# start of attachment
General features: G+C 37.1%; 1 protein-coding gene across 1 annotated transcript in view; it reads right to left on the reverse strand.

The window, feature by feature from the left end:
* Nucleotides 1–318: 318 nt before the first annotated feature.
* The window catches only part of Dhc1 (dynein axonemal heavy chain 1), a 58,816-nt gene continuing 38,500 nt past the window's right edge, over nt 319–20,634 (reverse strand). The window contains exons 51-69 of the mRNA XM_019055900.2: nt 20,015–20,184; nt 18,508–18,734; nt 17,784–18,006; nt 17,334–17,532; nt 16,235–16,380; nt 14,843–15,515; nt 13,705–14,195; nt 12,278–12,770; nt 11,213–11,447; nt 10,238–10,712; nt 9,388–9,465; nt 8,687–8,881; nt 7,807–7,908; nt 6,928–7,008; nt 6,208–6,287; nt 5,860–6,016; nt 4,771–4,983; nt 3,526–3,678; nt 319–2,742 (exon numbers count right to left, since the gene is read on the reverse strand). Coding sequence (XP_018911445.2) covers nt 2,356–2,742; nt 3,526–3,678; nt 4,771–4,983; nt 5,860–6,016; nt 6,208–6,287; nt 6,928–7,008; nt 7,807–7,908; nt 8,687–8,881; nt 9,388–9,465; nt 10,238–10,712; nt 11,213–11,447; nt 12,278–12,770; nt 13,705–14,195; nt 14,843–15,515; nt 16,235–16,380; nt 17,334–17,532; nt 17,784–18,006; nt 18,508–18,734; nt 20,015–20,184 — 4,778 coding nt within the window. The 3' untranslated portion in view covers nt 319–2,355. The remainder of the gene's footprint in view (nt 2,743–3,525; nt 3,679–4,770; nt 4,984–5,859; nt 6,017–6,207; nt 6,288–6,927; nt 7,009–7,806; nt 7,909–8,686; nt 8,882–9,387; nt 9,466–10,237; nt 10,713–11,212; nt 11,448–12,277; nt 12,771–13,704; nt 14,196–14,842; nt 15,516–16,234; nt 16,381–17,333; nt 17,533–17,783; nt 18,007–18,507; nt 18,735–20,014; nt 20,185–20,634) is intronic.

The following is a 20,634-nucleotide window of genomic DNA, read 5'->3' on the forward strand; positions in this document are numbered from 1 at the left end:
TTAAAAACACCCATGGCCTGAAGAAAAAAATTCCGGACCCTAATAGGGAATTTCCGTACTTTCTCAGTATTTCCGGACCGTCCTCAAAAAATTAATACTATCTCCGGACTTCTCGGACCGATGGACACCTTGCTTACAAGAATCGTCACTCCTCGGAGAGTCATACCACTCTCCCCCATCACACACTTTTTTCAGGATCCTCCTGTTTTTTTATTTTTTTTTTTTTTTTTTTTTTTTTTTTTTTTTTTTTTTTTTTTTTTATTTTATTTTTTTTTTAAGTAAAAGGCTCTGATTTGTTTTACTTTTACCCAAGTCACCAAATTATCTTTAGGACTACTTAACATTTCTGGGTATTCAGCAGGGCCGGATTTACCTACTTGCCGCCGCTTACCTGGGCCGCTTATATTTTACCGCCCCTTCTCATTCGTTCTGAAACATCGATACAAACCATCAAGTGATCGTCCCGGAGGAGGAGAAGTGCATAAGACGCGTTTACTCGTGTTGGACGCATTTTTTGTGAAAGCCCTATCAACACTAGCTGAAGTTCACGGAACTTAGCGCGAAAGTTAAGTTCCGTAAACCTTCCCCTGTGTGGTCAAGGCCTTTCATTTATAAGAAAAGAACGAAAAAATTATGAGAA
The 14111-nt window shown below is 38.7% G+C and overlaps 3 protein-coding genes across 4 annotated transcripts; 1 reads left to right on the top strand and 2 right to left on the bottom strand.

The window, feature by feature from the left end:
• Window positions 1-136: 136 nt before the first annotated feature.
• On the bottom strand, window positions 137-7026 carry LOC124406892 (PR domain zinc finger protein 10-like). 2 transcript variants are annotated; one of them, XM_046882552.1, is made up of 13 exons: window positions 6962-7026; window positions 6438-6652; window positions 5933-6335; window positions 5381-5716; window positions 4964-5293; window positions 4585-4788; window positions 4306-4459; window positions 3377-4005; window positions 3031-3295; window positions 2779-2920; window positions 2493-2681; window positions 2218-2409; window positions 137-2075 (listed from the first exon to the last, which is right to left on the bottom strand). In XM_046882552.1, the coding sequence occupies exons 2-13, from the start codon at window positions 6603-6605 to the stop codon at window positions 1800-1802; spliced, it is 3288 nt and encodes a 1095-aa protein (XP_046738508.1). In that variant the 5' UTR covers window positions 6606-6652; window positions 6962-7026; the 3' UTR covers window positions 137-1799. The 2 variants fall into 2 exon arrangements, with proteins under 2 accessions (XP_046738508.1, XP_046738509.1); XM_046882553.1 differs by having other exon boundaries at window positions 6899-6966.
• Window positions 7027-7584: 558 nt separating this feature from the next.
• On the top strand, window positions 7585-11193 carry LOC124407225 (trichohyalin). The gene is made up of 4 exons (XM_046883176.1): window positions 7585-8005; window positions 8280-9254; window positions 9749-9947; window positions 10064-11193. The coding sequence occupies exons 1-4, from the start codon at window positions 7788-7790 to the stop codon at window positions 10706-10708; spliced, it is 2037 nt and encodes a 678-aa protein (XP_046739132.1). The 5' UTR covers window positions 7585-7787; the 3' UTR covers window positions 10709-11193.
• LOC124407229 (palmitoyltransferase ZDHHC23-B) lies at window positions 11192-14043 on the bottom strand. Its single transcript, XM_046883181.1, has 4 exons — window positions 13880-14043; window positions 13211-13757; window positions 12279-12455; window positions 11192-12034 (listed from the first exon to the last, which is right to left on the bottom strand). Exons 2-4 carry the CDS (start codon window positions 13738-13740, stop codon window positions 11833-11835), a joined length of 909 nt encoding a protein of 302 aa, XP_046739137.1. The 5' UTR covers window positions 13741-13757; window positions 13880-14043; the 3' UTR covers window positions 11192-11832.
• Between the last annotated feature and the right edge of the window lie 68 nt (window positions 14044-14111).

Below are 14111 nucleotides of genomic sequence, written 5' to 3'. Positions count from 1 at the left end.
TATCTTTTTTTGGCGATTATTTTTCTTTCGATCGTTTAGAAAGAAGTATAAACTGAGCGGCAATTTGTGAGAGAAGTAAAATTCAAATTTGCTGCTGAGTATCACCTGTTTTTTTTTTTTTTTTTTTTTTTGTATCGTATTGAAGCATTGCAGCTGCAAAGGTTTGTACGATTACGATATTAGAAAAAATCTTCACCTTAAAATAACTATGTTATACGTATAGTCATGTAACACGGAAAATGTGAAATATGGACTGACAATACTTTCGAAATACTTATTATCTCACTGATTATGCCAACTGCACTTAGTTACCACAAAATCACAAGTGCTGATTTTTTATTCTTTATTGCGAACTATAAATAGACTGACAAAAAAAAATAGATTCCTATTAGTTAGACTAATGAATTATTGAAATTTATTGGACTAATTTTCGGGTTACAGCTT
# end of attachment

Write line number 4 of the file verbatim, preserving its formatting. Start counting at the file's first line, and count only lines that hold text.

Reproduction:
* The window catches only part of Dhc1 (dynein axonemal heavy chain 1), a 58,816-nt gene continuing 38,500 nt past the window's right edge, over nt 319–20,634 (reverse strand). The window contains exons 51-69 of the mRNA XM_019055900.2: nt 20,015–20,184; nt 18,508–18,734; nt 17,784–18,006; nt 17,334–17,532; nt 16,235–16,380; nt 14,843–15,515; nt 13,705–14,195; nt 12,278–12,770; nt 11,213–11,447; nt 10,238–10,712; nt 9,388–9,465; nt 8,687–8,881; nt 7,807–7,908; nt 6,928–7,008; nt 6,208–6,287; nt 5,860–6,016; nt 4,771–4,983; nt 3,526–3,678; nt 319–2,742 (exon numbers count right to left, since the gene is read on the reverse strand). Coding sequence (XP_018911445.2) covers nt 2,356–2,742; nt 3,526–3,678; nt 4,771–4,983; nt 5,860–6,016; nt 6,208–6,287; nt 6,928–7,008; nt 7,807–7,908; nt 8,687–8,881; nt 9,388–9,465; nt 10,238–10,712; nt 11,213–11,447; nt 12,278–12,770; nt 13,705–14,195; nt 14,843–15,515; nt 16,235–16,380; nt 17,334–17,532; nt 17,784–18,006; nt 18,508–18,734; nt 20,015–20,184 — 4,778 coding nt within the window. The 3' untranslated portion in view covers nt 319–2,355. The remainder of the gene's footprint in view (nt 2,743–3,525; nt 3,679–4,770; nt 4,984–5,859; nt 6,017–6,207; nt 6,288–6,927; nt 7,009–7,806; nt 7,909–8,686; nt 8,882–9,387; nt 9,466–10,237; nt 10,713–11,212; nt 11,448–12,277; nt 12,771–13,704; nt 14,196–14,842; nt 15,516–16,234; nt 16,381–17,333; nt 17,533–17,783; nt 18,007–18,507; nt 18,735–20,014; nt 20,185–20,634) is intronic.